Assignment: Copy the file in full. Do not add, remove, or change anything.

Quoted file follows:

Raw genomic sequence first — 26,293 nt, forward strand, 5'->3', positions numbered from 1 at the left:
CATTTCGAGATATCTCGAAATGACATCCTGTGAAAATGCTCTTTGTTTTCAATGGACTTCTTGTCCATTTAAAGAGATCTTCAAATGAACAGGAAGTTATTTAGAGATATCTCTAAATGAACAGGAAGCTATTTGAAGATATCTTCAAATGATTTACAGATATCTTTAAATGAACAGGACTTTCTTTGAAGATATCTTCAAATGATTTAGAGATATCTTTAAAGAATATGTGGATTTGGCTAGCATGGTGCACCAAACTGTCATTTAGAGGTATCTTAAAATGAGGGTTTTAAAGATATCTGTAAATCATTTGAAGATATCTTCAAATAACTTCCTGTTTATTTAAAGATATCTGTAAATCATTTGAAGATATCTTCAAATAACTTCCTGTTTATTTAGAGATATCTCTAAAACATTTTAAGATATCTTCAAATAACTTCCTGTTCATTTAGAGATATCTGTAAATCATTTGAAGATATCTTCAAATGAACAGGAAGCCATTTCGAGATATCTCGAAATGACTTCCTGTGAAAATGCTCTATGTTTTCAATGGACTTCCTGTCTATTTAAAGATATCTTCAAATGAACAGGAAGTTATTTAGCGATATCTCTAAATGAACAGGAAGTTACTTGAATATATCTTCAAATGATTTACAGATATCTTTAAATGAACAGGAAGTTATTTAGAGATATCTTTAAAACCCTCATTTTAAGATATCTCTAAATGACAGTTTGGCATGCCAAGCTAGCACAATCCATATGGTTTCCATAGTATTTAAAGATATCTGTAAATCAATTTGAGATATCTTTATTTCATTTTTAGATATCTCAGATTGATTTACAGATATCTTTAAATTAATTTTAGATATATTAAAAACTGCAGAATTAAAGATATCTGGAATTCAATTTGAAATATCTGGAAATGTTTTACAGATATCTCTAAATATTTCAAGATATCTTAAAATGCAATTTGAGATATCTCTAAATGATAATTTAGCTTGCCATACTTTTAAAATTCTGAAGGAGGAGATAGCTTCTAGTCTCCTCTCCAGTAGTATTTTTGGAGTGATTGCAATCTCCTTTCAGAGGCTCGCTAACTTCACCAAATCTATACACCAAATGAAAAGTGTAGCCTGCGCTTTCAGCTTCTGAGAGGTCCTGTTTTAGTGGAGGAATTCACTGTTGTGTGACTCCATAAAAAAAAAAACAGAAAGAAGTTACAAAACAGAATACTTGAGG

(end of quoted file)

Raw genomic sequence first — 26,293 nt, forward strand, 5'->3', positions numbered from 1 at the left:
CATTTCGAGATATCTCGAAATGACATCCTGTGAAAATGCTCTTTGTTTTCAATGGACTTCTTGTCCATTTAAAGAGATCTTCAAATGAACAGGAAGTTATTTAGAGATATCTCTAAATGAACAGGAAGCTATTTGAAGATATCTTCAAATGATTTACAGATATCTTTAAATGAACAGGACTTTCTTTGAAGATATCTTCAAATGATTTAGAGATATCTTTAAAGAATATGTGGATTTGGCTAGCATGGTGCACCAAACTGTCATTTAGAGGTATCTTAAAATGAGGGTTTTAAAGATATCTGTAAATCATTTGAAGATATCTTCAAATAACTTCCTGTTTATTTAAAGATATCTGTAAATCATTTGAAGATATCTTCAAATAACTTCCTGTTTATTTAGAGATATCTCTAAAACATTTTAAGATATCTTCAAATAACTTCCTGTTCATTTAGAGATATCTGTAAATCATTTGAAGATATCTTCAAATGAACAGGAAGCCATTTCGAGATATCTCGAAATGACTTCCTGTGAAAATGCTCTATGTTTTCAATGGACTTCCTGTCTATTTAAAGATATCTTCAAATGAACAGGAAGTTATTTAGCGATATCTCTAAATGAACAGGAAGTTACTTGAATATATCTTCAAATGATTTACAGATATCTTTAAATGAACAGGAAGTTATTTAGAGATATCTTTAAAACCCTCATTTTAAGATATCTCTAAATGACAGTTTGGCATGCCAAGCTAGCACAATCCATATGGTTTCCATAGTATTTAAAGATATCTGTAAATCAATTTGAGATATCTTTATTTCATTTTTAGATATCTCAGATTGATTTACAGATATCTTTAAATTAATTTTAGATATATTAAAAACTGCAGAATTAAAGATATCTGGAATTCAATTTGAAATATCTGGAAATGTTTTACAGATATCTCTAAATATTTCAAGATATCTTAAAATGCAATTTGAGATATCTCTAAATGATAATTTAGCTTGCCATACTTTTAAAATTCTGAAGGAGGAGATAGCTTCTAGTCTCCTCTCCAGTAGTATTTTTGGAGTGATTGCAATCTCCTTTCAGAGGCTCGCTAACTTCACCAAATCTATACACCAAATGAAAAGTGTAGCCTGCGCTTTCAGCTTCTGAGAGGTCCTGTTTTAGTGGAGGAATTCACTGTTGTGTGACTCCATAAAAAAAAAAACAGAAAGAAGTTACAAAACAGAATACTTGAGG